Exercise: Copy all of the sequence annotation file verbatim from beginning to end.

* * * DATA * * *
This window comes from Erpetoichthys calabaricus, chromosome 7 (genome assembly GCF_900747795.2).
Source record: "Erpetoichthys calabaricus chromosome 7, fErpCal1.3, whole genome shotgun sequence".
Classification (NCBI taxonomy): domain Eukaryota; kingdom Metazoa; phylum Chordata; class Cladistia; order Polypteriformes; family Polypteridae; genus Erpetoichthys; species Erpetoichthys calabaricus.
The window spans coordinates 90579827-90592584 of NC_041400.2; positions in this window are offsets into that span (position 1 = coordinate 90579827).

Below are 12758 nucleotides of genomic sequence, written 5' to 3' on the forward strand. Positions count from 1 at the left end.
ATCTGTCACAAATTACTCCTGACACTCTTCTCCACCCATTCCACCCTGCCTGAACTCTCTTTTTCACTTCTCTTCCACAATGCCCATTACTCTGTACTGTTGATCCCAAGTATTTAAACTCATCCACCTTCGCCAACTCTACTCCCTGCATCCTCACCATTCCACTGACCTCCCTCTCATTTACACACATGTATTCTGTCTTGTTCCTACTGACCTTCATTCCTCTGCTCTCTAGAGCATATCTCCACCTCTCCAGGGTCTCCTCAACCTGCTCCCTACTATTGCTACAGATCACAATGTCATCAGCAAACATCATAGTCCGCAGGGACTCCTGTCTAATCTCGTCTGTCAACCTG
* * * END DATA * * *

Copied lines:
This window comes from Erpetoichthys calabaricus, chromosome 7 (genome assembly GCF_900747795.2).
Source record: "Erpetoichthys calabaricus chromosome 7, fErpCal1.3, whole genome shotgun sequence".
Classification (NCBI taxonomy): domain Eukaryota; kingdom Metazoa; phylum Chordata; class Cladistia; order Polypteriformes; family Polypteridae; genus Erpetoichthys; species Erpetoichthys calabaricus.
The window spans coordinates 90579827-90592584 of NC_041400.2; positions in this window are offsets into that span (position 1 = coordinate 90579827).

Below are 12758 nucleotides of genomic sequence, written 5' to 3' on the forward strand. Positions count from 1 at the left end.
ATCTGTCACAAATTACTCCTGACACTCTTCTCCACCCATTCCACCCTGCCTGAACTCTCTTTTTCACTTCTCTTCCACAATGCCCATTACTCTGTACTGTTGATCCCAAGTATTTAAACTCATCCACCTTCGCCAACTCTACTCCCTGCATCCTCACCATTCCACTGACCTCCCTCTCATTTACACACATGTATTCTGTCTTGTTCCTACTGACCTTCATTCCTCTGCTCTCTAGAGCATATCTCCACCTCTCCAGGGTCTCCTCAACCTGCTCCCTACTATTGCTACAGATCACAATGTCATCAGCAAACATCATAGTCCGCAGGGACTCCTGTCTAATCTCGTCTGTCAACCTG